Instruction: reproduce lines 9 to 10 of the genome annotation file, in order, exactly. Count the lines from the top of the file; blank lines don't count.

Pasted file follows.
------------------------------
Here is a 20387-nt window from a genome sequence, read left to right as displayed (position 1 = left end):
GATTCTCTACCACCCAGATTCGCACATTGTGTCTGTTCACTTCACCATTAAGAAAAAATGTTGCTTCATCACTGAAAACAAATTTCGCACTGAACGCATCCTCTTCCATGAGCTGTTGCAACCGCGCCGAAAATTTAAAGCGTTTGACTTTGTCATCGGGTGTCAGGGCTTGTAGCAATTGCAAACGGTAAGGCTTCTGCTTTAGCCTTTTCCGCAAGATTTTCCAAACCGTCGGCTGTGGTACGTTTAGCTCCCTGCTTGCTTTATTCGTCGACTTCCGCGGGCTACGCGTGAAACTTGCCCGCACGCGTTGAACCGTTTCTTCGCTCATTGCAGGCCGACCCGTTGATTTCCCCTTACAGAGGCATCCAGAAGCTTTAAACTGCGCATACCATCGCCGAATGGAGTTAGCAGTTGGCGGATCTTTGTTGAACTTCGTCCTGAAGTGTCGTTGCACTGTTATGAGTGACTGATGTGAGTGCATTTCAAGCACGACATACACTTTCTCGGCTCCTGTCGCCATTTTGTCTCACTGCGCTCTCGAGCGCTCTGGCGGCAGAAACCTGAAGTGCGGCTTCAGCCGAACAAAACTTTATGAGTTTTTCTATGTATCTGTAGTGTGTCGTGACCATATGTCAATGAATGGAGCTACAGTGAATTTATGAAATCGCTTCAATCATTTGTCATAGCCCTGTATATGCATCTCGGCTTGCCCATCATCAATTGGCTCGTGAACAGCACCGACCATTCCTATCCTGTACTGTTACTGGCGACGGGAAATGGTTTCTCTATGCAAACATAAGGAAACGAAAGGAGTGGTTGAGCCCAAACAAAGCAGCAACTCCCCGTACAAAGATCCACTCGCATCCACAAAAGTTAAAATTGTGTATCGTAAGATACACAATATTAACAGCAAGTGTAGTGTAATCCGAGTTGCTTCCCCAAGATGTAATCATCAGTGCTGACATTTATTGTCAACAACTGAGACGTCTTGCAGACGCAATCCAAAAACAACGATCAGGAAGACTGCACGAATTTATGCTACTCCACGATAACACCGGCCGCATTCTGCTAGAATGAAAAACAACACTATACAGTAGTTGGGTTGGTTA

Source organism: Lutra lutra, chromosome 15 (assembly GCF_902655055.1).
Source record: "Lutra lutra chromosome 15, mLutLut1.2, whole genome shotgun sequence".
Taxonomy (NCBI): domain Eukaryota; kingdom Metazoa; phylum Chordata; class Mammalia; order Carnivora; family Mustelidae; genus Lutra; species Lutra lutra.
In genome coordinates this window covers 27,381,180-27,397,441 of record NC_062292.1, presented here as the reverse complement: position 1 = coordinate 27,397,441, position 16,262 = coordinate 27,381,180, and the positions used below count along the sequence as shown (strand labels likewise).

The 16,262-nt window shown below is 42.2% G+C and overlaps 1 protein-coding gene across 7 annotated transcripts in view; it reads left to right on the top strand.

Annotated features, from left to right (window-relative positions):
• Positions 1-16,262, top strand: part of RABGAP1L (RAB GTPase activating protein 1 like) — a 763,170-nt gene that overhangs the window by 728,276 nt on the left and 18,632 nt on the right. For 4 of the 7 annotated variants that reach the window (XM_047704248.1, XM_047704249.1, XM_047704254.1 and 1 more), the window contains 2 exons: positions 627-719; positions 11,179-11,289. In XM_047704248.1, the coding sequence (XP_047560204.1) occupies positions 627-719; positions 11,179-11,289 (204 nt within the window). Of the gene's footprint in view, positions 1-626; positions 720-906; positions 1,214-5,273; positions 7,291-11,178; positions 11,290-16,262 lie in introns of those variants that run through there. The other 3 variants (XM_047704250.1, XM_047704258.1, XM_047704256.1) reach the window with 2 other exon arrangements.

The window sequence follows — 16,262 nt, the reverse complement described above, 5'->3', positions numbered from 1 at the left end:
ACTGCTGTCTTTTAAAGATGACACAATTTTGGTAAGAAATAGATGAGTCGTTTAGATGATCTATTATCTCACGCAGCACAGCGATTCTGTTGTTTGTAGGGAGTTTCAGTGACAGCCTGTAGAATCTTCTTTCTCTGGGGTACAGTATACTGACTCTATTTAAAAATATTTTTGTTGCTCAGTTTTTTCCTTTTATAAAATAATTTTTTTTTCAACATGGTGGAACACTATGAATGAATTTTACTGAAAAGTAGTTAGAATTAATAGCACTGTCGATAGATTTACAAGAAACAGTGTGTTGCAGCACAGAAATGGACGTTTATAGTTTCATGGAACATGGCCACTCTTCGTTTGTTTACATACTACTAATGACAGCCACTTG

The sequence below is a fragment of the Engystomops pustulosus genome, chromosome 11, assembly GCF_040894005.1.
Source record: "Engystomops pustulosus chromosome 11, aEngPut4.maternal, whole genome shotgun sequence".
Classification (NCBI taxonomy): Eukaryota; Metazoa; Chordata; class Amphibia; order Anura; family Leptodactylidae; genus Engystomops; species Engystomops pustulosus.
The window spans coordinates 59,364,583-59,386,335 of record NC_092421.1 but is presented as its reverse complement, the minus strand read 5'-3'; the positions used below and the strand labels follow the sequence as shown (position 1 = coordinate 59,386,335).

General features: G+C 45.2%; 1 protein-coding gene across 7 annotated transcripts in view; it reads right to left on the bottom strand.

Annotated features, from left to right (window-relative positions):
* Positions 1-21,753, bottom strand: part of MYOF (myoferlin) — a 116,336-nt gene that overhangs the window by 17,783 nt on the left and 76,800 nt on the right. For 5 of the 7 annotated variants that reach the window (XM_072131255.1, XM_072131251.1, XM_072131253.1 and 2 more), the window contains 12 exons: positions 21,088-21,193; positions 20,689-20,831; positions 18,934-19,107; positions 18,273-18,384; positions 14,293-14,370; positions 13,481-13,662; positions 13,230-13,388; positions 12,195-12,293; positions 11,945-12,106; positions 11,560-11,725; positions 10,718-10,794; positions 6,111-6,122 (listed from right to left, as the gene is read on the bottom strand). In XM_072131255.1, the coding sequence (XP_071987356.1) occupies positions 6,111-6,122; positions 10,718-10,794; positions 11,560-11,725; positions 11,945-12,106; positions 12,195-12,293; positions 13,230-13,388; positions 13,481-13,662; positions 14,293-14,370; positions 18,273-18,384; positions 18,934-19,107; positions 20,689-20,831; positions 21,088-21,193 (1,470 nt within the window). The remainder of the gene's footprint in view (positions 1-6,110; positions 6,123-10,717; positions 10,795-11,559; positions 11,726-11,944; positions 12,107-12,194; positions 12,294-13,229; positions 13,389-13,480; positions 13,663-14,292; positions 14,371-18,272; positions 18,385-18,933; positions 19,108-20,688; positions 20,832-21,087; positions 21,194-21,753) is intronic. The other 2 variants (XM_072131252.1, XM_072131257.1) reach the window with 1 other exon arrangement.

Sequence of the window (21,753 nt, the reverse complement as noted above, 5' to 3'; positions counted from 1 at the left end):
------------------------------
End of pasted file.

• Positions 1-16,262, top strand: part of RABGAP1L (RAB GTPase activating protein 1 like) — a 763,170-nt gene that overhangs the window by 728,276 nt on the left and 18,632 nt on the right. For 4 of the 7 annotated variants that reach the window (XM_047704248.1, XM_047704249.1, XM_047704254.1 and 1 more), the window contains 2 exons: positions 627-719; positions 11,179-11,289. In XM_047704248.1, the coding sequence (XP_047560204.1) occupies positions 627-719; positions 11,179-11,289 (204 nt within the window). Of the gene's footprint in view, positions 1-626; positions 720-906; positions 1,214-5,273; positions 7,291-11,178; positions 11,290-16,262 lie in introns of those variants that run through there. The other 3 variants (XM_047704250.1, XM_047704258.1, XM_047704256.1) reach the window with 2 other exon arrangements.

The window sequence follows — 16,262 nt, the reverse complement described above, 5'->3', positions numbered from 1 at the left end: